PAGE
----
Thanks to those who continue to make it through hundreds of digital words. For those new to game development, much like myself, I hope that these entries prove helpful. For those who aren't I hope I haven't wasted your time. The words will end after this.

Note: If anyone is interested in joining the closed play test session please feel free to contact me. If you don't have a contact for me you can find ways to reach me on my portfolio site ( or find me on Twitter (@AnthonySiixto).

Tuesday, October 2, 2012

Summer Draw Challenge Finale: Creepy Back Pains

This will be the final entry for my summer Draw Challenge series, I actually had this done for quite sometime and didn't get around to posting it. It started as a thumbnail for another concept. The thumbnails ended up not progressing do to a change in direction. So I figured I would grab my favorite, progress it and use it as a practicing in painting values and creating a sense of form/texture.

As I worked on it, I started conjuring up visions of the film The Thing in the mushy mass that is my brain. I started to play off that but didn't want to recreate it. So I started incorporating more organic, drier feeling textures over the slimey, sticky forms from the film. If I were to complete it I would continue defining that difference with color and texture. Although it is far from perfect it was exciting to get it to this point, since I completed it, I have seen a direct improvement on the work that followed it. So it may have not turned out the way I want, but I learned a lot from the practice.

So that does it for the Summer Draw challenge, there may be a Halloween one soon. We shall see, if I continue to breathe oxygen, there will be many more posts on the way. Thanks for checking it out and I hope you enjoy my stumbling attempts at becoming a better artist.

Thursday, September 27, 2012

Summer Draw Challenge: A Fitting

As another replacement for one of my draw challenges I did an illustration for a Kickstarter project launched by Game Designers Amanda Dittami and Blair Kuhlman. It is called A Fitting. Blair had done some sketches of the character and the game had defined themes. So my approach was to take all those pieces and create my interpretation of the mood and look of the character.

I'm not completely satisfied with the outcome. The biggest issue was my indecision on the direction I wanted to go. As I was working on it I was conflicted on how far I wanted to push the comic book feel. Ultimately that slowed things down. Even further, I initially ran away with the concept a bit. Then talking with Amanda more I realized I was overlooking some key details about the mood and character. When working on something for a limited time, sometimes having a clear workflow laid out makes all the difference.

If I decided to continue working on it I would probably push the exaggeration of the character's posture as well as build up some finer detail to help her pop out more in comparison to the background characters. The audience could look a little more distorted and odd. However, I did have fun with the illustration. It helped me work out some approaches in regards to mixing more realistic postures into stylized figures.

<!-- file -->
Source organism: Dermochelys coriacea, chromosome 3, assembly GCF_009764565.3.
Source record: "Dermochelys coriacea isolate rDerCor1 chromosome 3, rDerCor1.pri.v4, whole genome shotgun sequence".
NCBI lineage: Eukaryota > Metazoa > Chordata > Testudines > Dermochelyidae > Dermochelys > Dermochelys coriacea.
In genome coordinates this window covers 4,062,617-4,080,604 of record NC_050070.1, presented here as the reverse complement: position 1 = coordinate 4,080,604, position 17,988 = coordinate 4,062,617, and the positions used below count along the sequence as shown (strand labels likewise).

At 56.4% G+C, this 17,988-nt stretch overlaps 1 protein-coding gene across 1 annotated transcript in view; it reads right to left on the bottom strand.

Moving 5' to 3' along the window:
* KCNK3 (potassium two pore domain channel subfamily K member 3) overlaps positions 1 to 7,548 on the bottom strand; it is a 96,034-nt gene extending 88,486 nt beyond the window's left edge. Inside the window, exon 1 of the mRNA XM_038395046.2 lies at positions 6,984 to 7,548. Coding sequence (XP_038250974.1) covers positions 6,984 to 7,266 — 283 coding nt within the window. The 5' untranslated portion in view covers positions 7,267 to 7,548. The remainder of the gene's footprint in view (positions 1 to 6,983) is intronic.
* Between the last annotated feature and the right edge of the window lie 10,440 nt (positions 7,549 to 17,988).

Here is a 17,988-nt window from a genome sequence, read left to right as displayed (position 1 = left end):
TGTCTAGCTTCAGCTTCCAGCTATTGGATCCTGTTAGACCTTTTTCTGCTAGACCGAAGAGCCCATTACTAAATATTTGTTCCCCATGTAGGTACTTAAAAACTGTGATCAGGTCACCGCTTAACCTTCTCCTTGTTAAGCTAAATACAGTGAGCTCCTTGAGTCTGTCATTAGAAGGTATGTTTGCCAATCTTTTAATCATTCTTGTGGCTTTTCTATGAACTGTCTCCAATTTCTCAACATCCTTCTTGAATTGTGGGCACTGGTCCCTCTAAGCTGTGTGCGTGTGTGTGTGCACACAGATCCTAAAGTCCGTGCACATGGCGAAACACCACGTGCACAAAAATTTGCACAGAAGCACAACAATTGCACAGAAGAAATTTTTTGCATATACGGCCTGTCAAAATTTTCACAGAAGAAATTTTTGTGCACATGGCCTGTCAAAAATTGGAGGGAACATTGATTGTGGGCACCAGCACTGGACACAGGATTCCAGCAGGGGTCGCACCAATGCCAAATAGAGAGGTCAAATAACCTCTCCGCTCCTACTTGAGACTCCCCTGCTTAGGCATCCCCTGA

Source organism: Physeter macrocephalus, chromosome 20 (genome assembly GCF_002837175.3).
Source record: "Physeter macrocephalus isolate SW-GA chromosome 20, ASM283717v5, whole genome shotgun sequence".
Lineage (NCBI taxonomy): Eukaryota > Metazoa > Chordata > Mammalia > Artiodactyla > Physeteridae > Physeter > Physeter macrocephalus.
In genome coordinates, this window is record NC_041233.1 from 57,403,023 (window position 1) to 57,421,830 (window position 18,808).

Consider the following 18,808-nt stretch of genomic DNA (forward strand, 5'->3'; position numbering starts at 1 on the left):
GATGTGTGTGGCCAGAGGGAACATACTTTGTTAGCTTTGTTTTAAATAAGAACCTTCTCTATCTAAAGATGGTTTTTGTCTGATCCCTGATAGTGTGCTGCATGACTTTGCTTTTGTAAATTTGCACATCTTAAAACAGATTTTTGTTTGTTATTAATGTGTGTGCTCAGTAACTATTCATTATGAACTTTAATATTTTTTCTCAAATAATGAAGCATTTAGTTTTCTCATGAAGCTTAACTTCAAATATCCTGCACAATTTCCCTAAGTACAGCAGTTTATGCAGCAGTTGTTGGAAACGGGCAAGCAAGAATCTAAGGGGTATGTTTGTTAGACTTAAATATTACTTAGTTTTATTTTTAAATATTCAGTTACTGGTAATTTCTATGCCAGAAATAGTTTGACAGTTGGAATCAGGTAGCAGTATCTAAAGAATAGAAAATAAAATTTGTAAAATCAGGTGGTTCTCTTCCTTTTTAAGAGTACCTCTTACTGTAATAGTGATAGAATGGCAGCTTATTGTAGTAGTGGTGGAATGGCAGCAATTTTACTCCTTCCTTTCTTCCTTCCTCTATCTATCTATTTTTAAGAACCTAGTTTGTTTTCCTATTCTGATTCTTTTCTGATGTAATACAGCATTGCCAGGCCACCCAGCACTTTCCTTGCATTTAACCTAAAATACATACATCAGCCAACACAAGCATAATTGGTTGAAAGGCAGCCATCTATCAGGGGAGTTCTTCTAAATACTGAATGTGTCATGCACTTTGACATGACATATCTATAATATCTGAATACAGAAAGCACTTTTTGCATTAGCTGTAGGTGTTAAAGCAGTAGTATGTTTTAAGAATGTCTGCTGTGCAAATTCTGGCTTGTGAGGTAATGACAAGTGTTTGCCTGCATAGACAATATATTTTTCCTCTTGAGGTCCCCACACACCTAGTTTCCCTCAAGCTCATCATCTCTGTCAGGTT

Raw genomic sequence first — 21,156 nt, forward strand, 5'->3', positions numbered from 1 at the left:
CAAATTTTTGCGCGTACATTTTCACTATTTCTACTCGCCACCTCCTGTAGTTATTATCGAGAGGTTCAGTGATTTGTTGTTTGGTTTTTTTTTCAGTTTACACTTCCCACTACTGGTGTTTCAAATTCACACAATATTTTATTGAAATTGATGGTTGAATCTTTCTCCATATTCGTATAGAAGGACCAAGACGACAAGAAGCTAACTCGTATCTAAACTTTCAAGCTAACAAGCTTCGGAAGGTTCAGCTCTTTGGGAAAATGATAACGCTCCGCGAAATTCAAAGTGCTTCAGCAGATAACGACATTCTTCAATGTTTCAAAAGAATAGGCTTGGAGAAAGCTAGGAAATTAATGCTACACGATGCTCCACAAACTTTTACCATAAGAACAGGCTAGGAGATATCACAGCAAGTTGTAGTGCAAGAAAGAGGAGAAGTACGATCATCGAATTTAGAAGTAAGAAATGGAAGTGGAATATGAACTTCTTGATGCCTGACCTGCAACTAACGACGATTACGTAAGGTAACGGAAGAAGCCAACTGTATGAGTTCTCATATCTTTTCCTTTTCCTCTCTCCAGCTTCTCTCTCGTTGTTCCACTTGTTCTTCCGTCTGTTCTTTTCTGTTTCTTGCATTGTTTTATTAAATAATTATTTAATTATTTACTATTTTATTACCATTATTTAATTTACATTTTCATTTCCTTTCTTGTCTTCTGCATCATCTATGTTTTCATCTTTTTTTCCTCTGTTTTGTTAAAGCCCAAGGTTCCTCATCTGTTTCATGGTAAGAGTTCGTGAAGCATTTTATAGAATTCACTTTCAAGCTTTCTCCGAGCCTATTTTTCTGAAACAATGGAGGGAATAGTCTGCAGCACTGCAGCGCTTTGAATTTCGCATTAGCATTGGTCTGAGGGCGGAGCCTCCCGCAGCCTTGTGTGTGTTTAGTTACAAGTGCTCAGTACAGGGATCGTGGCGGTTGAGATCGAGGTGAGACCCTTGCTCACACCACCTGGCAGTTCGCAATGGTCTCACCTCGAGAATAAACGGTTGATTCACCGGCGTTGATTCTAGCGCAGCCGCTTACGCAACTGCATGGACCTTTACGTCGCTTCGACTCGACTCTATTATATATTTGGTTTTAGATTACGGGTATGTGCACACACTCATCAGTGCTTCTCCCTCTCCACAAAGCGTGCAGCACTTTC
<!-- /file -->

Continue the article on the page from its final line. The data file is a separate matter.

More importantly, the Kickstarter project I did this for is still going and it's not too late to chip in if you like the idea. It is a fun motion controlled game that challenges the player both physically and mentally. It tackles the issue of what pains people will put themselves through to be considered beautiful by the public. You can read all about the Art Installation/Kinect Videogame project over at Donations or just spreading the word would help them greatly.

They will also be holding open play-testing for the game tonight (9/27) in development at 5pm over at the Columbia College IAM Department located at 916 South Wabash, in the project room.

Until next time, or never again depending on what happens between now and then. But when is then if it turns out to be never? Hard to say I guess. So maybe you will see another post and maybe you won't.

Saturday, September 8, 2012

Summer Draw Challenge: Something Medieval....kind of..

I continued to mash up the summer draw challenge with other promised illustrations. Friend and fellow Columbia 2011 Graduate Phillip Scholp asked for a contribution to his sketchbook. He collects barbarians. So, although this isn't the illustration, this is a pass on the barbarian I want to create. I treated it like a detailed concept. While working it out, I began watching a new set of tutorials. Rather than work on the provided samples, I decided to use this painting as a testing ground for a new set of techniques. This turned out great in that I was able to smoothly incorporate new tools into my work flow. So it ended up getting worked on much longer than the other challenge entries.

I might revisit this character a few time, as I worked on him I began to develop a story that I liked. So although I think it could use some more defining details to bring the character to life and embed some more history in his visual design, I'm satisfied with the creative inspiration and forward movement it created in my brain. In the meantime it will get logged. For all I know I may open this up awhile from now and despise it.

Stay tuned for more posts or forget you ever saw it. No more words now.

Friday, August 10, 2012

BioHarmonious - Entry II: Creations and Creatures